With the ceremony completed, people then started to make their way to the area where lunch was to be served, this was rather a long President Eroğlu at the cemeterywalk and after looking appealingly at some passing coaches, eventually one stopped and offered us a lift with a welcoming hoş geldiniz as we got on, we were so grateful to this kind driver as the day was by then getting extremely hot. Arriving at the lunch area we were served with a nice lunch, more drinks and a bag of sweets to celebrate Bayram which we took to a huge area of seating where the hundreds of visitors were sitting in the shade enjoying their lunch and no doubt discussing the wonderful occasion we had just experienced. We were also treated to the music of a military band for a while.

While sitting under the shade of some trees, a lady who was sitting nearby made a speech from a podium which had been set up in the area. I managed to have a conversation withAfter the ceremony. Mehmet Eray's grave can be seen at the forefront her later and found she spoke excellent English so I asked her what her speech had been about. Zehre Bilge Eray is with the Kibris Tűrk Kűltűr Derneği Istanbul Şubesi and is an Architect in Istanbul, she told me she makes the journey each year to Erenköy in memory of her brother, Mehmet Eray, who was killed there at the age of 21 when he joined the 500 students who came from Turkish Universities to try and help in 1964. This must be a very sad time for Zehre and I noticed she was very overcome when she was escorted back to her seat by a very sympathetic soldier.   I later located the grave of Zehre’s brother in the memorial area.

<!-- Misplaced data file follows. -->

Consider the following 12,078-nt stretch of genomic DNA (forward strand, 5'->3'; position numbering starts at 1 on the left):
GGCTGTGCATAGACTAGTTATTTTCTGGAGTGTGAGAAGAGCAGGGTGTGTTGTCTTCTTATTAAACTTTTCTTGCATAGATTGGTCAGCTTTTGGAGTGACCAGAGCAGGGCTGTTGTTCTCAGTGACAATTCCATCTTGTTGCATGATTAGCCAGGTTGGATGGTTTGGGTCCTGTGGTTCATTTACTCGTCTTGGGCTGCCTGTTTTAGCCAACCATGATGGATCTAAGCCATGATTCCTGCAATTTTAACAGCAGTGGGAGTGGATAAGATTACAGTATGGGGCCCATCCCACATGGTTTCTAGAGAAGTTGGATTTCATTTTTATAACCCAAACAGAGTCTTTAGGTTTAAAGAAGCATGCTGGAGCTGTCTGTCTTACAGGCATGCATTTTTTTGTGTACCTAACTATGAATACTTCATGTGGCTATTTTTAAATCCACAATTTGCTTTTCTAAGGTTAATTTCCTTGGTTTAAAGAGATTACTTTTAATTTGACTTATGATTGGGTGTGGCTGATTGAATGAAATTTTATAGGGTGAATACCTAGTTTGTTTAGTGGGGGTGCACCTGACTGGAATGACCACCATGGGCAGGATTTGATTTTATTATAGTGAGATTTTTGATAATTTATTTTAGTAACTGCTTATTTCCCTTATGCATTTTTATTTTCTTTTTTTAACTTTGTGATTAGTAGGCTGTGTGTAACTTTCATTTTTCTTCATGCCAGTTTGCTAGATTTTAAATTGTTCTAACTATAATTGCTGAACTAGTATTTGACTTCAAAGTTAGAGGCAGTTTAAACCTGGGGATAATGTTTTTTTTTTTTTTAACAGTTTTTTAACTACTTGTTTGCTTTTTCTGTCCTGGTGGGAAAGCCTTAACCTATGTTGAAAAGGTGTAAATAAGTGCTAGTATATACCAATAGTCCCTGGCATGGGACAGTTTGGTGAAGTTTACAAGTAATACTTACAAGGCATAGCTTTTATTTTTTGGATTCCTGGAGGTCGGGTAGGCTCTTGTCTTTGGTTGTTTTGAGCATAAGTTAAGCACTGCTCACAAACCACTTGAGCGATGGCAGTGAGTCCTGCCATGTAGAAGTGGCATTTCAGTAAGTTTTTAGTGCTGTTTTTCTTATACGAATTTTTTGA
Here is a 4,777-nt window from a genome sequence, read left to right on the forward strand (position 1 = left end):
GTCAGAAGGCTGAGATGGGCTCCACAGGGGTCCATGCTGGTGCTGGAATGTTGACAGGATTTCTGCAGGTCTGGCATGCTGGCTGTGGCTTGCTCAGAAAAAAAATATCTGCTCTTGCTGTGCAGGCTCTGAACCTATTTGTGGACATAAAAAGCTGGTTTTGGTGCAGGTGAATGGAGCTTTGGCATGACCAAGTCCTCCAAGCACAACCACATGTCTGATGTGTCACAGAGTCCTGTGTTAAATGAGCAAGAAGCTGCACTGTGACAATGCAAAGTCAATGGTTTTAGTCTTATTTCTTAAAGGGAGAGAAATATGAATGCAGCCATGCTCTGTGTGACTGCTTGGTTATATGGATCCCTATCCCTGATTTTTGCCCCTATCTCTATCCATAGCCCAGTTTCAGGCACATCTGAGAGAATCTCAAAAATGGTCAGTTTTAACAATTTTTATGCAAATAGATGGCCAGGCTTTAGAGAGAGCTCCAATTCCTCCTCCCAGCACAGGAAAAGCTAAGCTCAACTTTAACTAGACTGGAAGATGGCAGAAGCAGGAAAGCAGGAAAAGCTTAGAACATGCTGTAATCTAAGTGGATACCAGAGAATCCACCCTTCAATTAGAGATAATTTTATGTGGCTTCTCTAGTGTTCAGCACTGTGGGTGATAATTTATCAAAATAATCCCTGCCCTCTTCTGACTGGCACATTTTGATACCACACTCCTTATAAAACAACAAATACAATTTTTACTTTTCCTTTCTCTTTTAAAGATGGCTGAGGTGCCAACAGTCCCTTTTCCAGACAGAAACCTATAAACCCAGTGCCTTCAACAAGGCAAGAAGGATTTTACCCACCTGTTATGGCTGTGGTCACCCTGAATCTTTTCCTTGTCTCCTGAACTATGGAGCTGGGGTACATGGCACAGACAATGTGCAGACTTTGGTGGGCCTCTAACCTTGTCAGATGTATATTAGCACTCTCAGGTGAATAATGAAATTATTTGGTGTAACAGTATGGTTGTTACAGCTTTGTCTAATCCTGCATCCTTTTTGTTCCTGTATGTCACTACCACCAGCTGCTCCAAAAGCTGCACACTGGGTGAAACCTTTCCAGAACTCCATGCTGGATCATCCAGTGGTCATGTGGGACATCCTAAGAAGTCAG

Chris went to look around the area and to visit the museum to take The Museum at Erenköyphotographs while I rested my very weary legs, and after a while I made my way to the area where the coaches were waiting to take us on our return journey. We had quite a long wait at the point the UN vehicle was to join us to escort us back to the checkpoint area but eventually the UN and Greek Police vehicles arrived and we were on our way.

This was an incredible experience and I have every admiration for the people who arrange this annual event, it was so well organised especially with the huge number of people attending. There was water and food available at many of the stopping points and on arrival. There is always a 112 ambulance which travels with the convoy in case of an emergency. This was such a well organised event and I am so pleased that everything went well and there were no unpleasant incidents but it is such a shame that being able to make this journey still cannot be done as a normal visit to an area within this beautiful island.

Watch for a further article soon to be published on the same subject which gives a factual account from a person who was there at the time of the siege of Erenköy so the truth is being told and the world should take note.